I’m reading the second half of Archer Jones’ Civil War Command and Strategy: The Process of Victory And Defeat this weekend. He makes an interesting point about the power of informal leadership over formal leadership positing that people find informal leaders just as they create informal organizations. He suggests that George McClellan provides one of the best examples.
As the creator and first commander of that Army [the Army of the Potomac], he had claims to loyalty which his charisma and the appeal of his Peninsula campaign’s strategy intensified. Even after he had left the command, his position of formal leadership, he continued to exercise great informal influence. This often took the form of the officers of the Army of the Potomac displaying hostility to the secretary of war and an unshakable allegiance to the strategy of the Peninsula campaign. No successor in command could ever displace him as the army’s informal leader, a situation which made it difficult for every subsequent commander and limited the ability of the president ad the general in chief to enjoy any widespread, deep-rooted support.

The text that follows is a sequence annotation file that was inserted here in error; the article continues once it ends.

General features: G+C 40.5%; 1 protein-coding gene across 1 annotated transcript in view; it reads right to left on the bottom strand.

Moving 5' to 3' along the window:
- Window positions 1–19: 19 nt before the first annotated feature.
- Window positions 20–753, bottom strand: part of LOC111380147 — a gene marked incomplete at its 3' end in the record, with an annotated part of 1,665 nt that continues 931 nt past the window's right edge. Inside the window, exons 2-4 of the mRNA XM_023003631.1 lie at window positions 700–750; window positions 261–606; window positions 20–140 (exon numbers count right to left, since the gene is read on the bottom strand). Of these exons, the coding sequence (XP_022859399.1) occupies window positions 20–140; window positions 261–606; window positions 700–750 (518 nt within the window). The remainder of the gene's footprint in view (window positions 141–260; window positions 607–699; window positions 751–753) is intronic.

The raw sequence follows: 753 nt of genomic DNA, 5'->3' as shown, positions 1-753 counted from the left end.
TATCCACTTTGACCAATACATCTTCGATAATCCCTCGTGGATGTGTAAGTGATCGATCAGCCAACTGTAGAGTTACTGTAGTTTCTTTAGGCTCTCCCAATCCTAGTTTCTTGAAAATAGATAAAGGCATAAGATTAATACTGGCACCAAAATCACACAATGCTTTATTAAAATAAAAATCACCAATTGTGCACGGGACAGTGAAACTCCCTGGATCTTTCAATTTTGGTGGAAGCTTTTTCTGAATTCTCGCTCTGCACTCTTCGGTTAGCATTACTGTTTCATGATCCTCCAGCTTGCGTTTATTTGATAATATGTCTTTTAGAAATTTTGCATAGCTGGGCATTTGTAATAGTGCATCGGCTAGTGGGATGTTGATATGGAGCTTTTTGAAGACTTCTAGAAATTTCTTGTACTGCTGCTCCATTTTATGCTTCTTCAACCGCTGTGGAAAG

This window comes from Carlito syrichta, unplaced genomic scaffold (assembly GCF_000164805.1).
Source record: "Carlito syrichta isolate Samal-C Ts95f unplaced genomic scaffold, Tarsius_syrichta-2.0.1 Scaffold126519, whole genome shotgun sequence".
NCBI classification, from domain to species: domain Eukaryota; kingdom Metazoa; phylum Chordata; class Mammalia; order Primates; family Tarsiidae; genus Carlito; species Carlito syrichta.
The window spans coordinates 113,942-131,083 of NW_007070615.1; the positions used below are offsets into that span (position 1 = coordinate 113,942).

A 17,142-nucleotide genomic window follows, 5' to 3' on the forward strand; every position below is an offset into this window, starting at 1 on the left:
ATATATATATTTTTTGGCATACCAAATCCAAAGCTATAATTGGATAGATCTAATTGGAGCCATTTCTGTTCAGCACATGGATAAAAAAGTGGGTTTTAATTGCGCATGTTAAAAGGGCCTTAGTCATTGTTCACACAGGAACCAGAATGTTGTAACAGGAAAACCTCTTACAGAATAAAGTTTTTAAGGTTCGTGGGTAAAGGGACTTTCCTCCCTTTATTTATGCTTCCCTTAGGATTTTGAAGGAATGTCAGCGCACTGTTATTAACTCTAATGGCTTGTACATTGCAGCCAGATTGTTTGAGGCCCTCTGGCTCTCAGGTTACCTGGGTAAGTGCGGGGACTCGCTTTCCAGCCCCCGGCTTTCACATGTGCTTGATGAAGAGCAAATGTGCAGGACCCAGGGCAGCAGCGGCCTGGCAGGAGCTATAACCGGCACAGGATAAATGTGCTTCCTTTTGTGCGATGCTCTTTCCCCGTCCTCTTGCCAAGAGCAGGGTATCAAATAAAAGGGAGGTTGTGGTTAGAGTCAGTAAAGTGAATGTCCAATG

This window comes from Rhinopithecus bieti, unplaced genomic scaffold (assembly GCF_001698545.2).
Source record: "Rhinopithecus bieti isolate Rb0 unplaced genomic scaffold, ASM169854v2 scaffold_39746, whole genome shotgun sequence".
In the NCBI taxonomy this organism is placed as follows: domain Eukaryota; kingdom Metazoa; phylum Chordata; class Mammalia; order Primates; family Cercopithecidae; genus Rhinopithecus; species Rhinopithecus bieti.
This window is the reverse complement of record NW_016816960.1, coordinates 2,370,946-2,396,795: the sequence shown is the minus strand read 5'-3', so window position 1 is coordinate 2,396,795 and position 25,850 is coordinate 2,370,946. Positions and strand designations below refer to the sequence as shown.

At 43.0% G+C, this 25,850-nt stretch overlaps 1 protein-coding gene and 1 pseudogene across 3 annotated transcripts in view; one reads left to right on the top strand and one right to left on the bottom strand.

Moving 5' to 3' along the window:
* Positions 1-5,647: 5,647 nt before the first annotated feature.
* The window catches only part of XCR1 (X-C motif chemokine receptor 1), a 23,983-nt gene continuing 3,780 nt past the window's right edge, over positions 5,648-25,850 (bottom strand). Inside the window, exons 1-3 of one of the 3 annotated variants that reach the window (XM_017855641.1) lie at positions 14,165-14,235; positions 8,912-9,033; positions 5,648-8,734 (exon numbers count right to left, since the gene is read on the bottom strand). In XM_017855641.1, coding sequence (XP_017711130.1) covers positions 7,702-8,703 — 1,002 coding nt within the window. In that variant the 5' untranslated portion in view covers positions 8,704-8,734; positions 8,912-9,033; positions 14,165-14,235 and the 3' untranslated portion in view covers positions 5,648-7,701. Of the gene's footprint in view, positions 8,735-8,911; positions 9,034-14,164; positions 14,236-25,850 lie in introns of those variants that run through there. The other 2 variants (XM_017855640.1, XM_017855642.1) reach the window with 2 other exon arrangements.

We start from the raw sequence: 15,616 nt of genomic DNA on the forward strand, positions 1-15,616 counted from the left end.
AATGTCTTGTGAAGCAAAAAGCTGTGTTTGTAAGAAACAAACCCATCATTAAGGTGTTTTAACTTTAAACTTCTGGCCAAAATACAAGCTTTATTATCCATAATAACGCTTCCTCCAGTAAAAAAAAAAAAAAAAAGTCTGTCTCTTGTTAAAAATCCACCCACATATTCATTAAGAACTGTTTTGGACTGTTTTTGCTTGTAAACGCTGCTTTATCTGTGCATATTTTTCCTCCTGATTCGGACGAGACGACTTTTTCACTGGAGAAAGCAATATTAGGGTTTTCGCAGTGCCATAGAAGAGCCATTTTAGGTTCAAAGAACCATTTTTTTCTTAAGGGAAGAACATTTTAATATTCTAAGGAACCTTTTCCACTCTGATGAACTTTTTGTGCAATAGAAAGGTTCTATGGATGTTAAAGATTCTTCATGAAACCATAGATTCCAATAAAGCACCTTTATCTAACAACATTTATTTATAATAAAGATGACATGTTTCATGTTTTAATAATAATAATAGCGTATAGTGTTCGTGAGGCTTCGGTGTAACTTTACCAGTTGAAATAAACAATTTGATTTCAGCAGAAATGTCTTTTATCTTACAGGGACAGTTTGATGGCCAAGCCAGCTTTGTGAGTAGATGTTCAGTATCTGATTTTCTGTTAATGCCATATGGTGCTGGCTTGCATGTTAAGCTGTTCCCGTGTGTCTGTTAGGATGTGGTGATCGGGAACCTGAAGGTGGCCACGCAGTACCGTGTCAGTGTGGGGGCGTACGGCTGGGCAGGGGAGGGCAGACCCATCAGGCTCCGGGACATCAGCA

In like fashion, he suggests that Lee uprooted Johnston’s memory because of the three campaigns he conducted in four months and put Lee in the position of informal and formal leader of the Army of Northern Virginia.
Do you agree with his assessment?
Archer Jones, Civil War Command and Strategy: The Process of Victory And Defeat, (New York: The Free Press, 1992), 126.